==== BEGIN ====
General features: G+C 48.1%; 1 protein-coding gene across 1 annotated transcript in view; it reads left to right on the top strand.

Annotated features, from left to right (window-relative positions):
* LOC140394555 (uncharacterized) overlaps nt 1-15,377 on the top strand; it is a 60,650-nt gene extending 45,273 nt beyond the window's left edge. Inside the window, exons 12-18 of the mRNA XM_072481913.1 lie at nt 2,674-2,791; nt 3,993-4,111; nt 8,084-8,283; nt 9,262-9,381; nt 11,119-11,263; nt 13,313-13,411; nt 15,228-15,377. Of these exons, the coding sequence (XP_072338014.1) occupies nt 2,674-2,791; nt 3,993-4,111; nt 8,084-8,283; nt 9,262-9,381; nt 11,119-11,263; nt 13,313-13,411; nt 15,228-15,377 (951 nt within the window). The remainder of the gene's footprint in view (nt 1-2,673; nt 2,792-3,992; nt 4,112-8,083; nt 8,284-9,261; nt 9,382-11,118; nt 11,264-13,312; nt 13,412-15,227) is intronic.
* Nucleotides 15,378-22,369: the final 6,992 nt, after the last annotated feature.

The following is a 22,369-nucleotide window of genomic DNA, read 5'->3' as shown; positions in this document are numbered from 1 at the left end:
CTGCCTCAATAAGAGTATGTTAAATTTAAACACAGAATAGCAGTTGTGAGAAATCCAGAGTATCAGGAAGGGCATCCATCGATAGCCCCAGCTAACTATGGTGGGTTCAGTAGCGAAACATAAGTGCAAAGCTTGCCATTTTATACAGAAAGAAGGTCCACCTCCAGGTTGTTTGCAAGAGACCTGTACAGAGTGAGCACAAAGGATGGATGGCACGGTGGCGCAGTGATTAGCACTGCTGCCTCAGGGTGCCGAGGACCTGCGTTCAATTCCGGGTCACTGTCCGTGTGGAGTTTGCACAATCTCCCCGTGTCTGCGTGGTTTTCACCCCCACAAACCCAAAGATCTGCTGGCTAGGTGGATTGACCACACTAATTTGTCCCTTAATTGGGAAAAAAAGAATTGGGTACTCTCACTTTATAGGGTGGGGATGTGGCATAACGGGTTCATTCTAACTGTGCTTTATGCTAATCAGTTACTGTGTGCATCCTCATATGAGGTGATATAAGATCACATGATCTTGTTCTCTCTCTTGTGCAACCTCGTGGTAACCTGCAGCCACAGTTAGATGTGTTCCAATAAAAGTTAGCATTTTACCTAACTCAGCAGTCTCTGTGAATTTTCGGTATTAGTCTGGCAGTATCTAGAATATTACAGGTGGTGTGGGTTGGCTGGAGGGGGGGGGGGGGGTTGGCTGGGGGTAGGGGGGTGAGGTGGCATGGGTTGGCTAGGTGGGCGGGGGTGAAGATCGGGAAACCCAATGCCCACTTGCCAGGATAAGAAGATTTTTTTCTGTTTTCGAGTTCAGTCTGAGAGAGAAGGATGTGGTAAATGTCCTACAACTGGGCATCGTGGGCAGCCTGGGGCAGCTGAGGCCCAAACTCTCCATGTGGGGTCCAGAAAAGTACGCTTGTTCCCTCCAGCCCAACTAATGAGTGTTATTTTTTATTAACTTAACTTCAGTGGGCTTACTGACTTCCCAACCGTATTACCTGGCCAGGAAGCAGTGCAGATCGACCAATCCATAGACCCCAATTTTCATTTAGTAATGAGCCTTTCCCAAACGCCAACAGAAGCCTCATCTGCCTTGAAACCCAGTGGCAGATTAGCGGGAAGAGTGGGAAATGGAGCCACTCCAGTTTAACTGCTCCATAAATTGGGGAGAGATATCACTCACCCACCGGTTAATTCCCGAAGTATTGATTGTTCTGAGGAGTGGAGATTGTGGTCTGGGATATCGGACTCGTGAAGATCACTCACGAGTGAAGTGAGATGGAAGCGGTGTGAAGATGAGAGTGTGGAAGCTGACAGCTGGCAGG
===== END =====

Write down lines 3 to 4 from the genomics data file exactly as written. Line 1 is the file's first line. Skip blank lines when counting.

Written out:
* LOC140394555 (uncharacterized) overlaps nt 1-15,377 on the top strand; it is a 60,650-nt gene extending 45,273 nt beyond the window's left edge. Inside the window, exons 12-18 of the mRNA XM_072481913.1 lie at nt 2,674-2,791; nt 3,993-4,111; nt 8,084-8,283; nt 9,262-9,381; nt 11,119-11,263; nt 13,313-13,411; nt 15,228-15,377. Of these exons, the coding sequence (XP_072338014.1) occupies nt 2,674-2,791; nt 3,993-4,111; nt 8,084-8,283; nt 9,262-9,381; nt 11,119-11,263; nt 13,313-13,411; nt 15,228-15,377 (951 nt within the window). The remainder of the gene's footprint in view (nt 1-2,673; nt 2,792-3,992; nt 4,112-8,083; nt 8,284-9,261; nt 9,382-11,118; nt 11,264-13,312; nt 13,412-15,227) is intronic.
* Nucleotides 15,378-22,369: the final 6,992 nt, after the last annotated feature.